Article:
The larger lighthouse is well worth a visit. The light is a second class one. The view from the lighthouse is very extensive.
Perhaps what makes Queenscliff peculiarly attractive is the large number of steamers and sailing ships constantly passing outwards and inwards. Those passing up the West Channel approach the 'Cliff, while the larger ones, which have to take the deeper, but longer South Channel, steer for the opposite coast, passing near the Quarantine Ground. With a fairly good marine glass passengers may be distinguished even in their vessels.
Horses, buggies, waggonettes, and omnibuses can always be hired either from Elijah Wills (Cobb & Co.'s) or from Charley Lloyd; and excellent boating and fishing are to be obtained in Swan Bay, or in the larger and more adventurous sea between the 'Cliff and Portsea.
There are churches in connection with the Church of England, Presbyterian, Wesleyan and Roman Catholic denominations; also, Sunday schools and a good State school; and an excellent Free Public Library and Reading Room has also been opened.
Queenscliff boasts of its own Gas Company. The hotels are of a very high order, the chief ones being The Grand, The Ozone, The Queenscliff, and The Esplanade. The piers afford a pleasant and cool promenade in warm weather, and the steamer pier draws a large assemblage when passengers are embarking or landing.1"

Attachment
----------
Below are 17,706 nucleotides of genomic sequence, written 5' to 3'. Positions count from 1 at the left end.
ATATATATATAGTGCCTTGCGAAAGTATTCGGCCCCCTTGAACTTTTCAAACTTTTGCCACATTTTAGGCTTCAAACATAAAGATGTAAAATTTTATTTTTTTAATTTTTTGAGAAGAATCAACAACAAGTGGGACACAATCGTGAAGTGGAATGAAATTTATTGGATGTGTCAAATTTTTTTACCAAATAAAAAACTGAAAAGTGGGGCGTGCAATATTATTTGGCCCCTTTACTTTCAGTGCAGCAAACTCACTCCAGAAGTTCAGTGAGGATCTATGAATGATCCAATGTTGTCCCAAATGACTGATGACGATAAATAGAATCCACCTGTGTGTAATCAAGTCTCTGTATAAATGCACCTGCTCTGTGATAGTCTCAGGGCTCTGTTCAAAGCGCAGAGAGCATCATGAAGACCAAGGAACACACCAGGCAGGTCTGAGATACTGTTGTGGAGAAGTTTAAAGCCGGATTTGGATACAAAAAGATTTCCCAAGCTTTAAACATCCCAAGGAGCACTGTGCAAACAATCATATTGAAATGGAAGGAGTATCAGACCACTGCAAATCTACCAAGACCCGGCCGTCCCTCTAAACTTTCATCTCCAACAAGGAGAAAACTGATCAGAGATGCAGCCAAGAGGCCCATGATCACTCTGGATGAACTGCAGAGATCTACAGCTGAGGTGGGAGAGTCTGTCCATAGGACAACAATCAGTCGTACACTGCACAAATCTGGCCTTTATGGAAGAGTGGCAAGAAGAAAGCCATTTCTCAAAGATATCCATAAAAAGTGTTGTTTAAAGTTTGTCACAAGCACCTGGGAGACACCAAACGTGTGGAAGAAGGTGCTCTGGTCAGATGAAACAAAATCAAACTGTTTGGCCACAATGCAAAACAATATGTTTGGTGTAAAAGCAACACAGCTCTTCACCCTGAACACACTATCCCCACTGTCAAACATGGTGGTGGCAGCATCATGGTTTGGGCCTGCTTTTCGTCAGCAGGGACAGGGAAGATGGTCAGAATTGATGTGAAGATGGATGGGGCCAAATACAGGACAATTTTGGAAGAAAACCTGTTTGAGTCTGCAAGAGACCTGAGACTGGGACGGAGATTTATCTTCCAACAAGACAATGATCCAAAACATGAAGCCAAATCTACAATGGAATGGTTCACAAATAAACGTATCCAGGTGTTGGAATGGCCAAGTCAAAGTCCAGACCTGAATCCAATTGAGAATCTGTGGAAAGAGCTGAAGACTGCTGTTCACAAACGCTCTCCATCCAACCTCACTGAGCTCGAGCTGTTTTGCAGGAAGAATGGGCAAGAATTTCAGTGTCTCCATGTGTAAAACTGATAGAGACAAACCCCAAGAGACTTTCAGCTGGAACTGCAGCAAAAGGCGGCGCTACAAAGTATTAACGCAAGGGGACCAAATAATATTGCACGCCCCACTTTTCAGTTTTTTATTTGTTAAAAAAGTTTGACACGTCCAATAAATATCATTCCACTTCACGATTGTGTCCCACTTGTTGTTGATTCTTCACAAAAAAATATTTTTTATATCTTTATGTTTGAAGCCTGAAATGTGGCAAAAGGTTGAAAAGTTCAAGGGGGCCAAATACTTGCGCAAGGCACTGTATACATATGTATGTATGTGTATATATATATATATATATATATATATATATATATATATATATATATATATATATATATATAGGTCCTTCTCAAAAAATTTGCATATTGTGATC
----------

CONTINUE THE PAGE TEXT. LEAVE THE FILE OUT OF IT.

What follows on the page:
- A. J. Campbell, Tourists' Guide to Geelong and the South Watering Places, Henry Thacker, Geelong, 1893, pp.47-48.
[From the Geelong Historical Records Centre and the files of the Bellarine Historical Society]
Record Sources for Queenscliff
- Photographs : Bellarine Historical Society; Geelong Historical Records Centre; various private collections.
- Maps & Plans : Bellarine Historical Society; Geelong Historical Records Centre.
- Newspapers : Geelong Advertiser Indexes - Bellarine Historical Society & Geelong Historical Records Centre; Geelong Advertiser on microfilm - Geelong Historical Records Centre; various local newspapers - Bellarine Historical Society.
- Miscellaneous Documents & Advertisements : Bellarine Historical Society; Geelong Historical Records Centre; various private collections.
- Bellarine Shire Council Records : Geelong Historical Records Centre.
- More recent Council Records : City of Greater Geelong.
- Cemetery Records : (Queenscliff Cemetery) Bellarine Historical Society; Geelong Historical Records Centre.
- Land Records : Registrar of Titles, Melbourne; Bellarine Historical Society; Geelong Historical Records Centre.
Brownhill, Geo. H. Illustrated Guide to Geelong And District, Facsimile edn., Deakin University Press, Geelong, 1990.
Campbell, A. J. Tourist Guide to Geelong and Southern Watering Places, Henry Thacker, Geelong, 1893.
McLeod, Eunice. Early History of Portarlington and East Bellarine, Indented Head and St. Leonards, Eunice McLeod, Portarlington, 1962.
McLeod, Eunice. Portarlington, Indented Head, St. Leonards : History & Reminiscences, Marine History, Portarlington, n.d. (reprint with changes to above publication).
Wynd, Ian. Balla-wein : A history of the Shire of Bellarine, Shire of Bellarine, Drysdale, 1988.
Wynd, Ian. Geelong The Pivot : A Short History of Geelong and District, Cypress Books, Mont Albert North, 1971.